About The Event
- Expert Level
- Participants will be able to understand and assess the effect of IBG on readiness for change and its relationship with the pattern of alcohol use in men.
The prevalence of problematic alcohol use in men is higher when compared to women. In the region of the Americas, this type of use changed between 2013 and 2015, evidenced by an increase of 4.6% to 13% in women and 17.9% to 29.4% in men. Brief group intervention can be an effective strategy in the change process in people who have risk or harmful alcohol use, so this study aims to assess the effect of IBG on readiness for change and its relationship with alcohol use in men. Methods: Randomized clinical trial, conducted in a primary health care unit in São Paulo (Brazil). 112 men were randomized in the experimental group (n = 55) and in the control group (n = 57). The Readiness to Change Ruler (RTC) and the Alcohol Use Disorders Identification Test (AUDIT) were used to assess the RTC and alcohol use. The experimental group received a brief group intervention, the control group was instructed to continue with the unit’s standard care. The data were analyzed using the Generalized Equations Estimating method. Results: A significant difference was observed between the experimental (GE) and control (CG) groups overtime. The correlation between readiness for change and pattern of use over time was reasonable. Conclusion: IBG was shown to be effective in increasing readiness for change when compared to the control group. There was a correlation between readiness for change and a decrease in the pattern of alcohol use after participating in the brief group intervention.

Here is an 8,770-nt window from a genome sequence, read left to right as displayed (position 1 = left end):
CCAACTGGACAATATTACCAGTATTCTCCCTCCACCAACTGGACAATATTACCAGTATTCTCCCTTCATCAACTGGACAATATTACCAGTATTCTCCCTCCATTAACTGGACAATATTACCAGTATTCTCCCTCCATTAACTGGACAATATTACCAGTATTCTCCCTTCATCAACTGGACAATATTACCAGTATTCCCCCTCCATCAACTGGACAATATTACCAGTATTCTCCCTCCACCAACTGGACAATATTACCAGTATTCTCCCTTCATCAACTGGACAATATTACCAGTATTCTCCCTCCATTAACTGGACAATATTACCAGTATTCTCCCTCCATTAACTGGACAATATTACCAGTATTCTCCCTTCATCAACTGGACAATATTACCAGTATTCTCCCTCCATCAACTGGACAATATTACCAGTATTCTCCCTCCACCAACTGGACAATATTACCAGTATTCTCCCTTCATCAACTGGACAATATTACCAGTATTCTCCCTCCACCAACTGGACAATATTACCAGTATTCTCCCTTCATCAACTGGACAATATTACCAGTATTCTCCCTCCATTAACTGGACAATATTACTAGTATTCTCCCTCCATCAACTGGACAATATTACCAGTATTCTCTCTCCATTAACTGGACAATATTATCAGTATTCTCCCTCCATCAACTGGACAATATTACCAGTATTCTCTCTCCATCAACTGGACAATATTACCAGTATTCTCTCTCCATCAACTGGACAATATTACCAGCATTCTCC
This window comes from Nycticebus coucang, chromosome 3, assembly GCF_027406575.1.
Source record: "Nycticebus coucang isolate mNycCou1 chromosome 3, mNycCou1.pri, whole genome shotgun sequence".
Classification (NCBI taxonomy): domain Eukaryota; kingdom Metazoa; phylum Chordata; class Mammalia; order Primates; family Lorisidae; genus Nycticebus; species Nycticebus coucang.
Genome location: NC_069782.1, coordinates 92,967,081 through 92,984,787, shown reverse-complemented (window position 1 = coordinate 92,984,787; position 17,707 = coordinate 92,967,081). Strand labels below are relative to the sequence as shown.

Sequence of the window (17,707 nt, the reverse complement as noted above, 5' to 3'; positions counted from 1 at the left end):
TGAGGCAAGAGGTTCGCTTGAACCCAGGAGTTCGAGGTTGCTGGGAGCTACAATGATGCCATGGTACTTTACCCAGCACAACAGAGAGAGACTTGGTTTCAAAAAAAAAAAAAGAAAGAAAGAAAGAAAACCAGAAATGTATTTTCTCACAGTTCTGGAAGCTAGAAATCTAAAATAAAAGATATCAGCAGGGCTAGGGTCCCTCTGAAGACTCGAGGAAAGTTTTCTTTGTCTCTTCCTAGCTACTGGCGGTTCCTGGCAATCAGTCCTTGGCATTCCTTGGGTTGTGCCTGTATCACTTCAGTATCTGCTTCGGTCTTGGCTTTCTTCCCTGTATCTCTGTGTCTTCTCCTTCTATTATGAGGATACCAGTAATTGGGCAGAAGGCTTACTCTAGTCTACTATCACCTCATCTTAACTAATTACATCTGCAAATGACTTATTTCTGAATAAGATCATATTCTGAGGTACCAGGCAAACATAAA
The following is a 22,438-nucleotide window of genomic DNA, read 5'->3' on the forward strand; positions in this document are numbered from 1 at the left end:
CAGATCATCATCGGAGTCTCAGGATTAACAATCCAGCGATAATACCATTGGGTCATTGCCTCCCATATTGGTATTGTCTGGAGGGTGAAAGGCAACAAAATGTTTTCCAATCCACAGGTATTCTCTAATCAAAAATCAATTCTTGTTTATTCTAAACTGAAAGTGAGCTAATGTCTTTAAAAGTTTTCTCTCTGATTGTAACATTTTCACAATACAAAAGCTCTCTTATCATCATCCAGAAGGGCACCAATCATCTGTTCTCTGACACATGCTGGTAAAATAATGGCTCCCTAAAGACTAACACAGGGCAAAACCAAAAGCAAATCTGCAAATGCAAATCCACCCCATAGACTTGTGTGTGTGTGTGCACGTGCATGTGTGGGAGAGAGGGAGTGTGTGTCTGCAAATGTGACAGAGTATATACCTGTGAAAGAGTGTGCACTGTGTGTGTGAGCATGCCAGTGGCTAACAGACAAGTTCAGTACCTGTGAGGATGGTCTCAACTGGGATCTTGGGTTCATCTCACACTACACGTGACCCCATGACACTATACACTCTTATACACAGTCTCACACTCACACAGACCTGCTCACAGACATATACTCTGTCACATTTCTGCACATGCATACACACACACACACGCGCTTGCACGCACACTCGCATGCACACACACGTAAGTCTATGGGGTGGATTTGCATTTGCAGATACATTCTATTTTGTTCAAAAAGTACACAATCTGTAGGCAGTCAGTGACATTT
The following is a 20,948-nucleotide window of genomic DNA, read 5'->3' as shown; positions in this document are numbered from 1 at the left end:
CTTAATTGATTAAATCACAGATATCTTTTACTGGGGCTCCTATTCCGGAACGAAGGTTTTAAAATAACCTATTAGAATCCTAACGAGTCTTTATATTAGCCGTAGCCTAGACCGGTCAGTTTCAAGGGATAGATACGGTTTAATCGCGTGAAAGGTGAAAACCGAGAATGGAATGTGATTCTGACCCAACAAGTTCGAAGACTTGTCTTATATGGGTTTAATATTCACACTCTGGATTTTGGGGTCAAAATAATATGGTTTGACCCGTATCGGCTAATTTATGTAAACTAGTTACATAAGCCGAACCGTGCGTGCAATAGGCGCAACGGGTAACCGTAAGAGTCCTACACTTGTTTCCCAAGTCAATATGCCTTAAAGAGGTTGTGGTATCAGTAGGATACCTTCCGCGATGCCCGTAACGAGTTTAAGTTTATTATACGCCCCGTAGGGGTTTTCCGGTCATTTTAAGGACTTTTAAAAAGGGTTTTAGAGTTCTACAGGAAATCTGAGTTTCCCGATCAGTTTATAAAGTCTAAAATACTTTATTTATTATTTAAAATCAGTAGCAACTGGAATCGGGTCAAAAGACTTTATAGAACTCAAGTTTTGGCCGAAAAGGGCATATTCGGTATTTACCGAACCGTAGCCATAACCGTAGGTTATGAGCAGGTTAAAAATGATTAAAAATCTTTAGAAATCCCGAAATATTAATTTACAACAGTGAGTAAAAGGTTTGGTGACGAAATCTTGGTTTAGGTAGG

Erika Gisseth León Ramírez has a degree in nursing by the National University of Colombia (2011), Ph.D. and master’s degree in Psychiatric Nursing by the University of São Paulo (2015). Currently, she is a member of the Research group of Centre of Studies and Researches in Nursing Addictions of the University of São Paulo. With her team of studies, she has been conducted randomized controlled trials to evaluate the efficacy of Brief Intervention and she has experience in the area of Mental Health in Nursing, with an emphasis on Addiction. She has focused, mainly, in the subjects: Brief intervention, Attitude toward alcohol and alcoholism and development, adaptation and validation of scales.
Dr. Vargas’ interest is in contributing to the advancement of nursing in additions, through the improvement and the training of researchers in the area of nursing in additions, in conducting research and studies aimed at producing and disseminating knowledge to foster the practice of nursing and the nurse in the prevention, identification, treatment, and care for individuals with related disorders the additions in different situations and scenarios that involve the care to this population. Dr. Vargas has clinical experience in the nursing care of the client with addictions and psychiatric mental health disorders. His research interests are nursing an addiction: alcohol other drugs with a concentration in the following subjects: attitudes, education, and knowledge of nurses and undergraduate nurses towards alcohol, alcoholism, and alcoholic patient, Substance Use Disorders vulnerable populations and Co-Occurring Mental and Substance Use Disorders. He is a member of the International Nurses Society on Addiction and International Institute Nursing Leadership Alliance in Nursing Education for Substance Use Disorders. He has mentored several master and pre-doctoral candidates with addiction research interests in Brazil and has published widely in Latin American journals.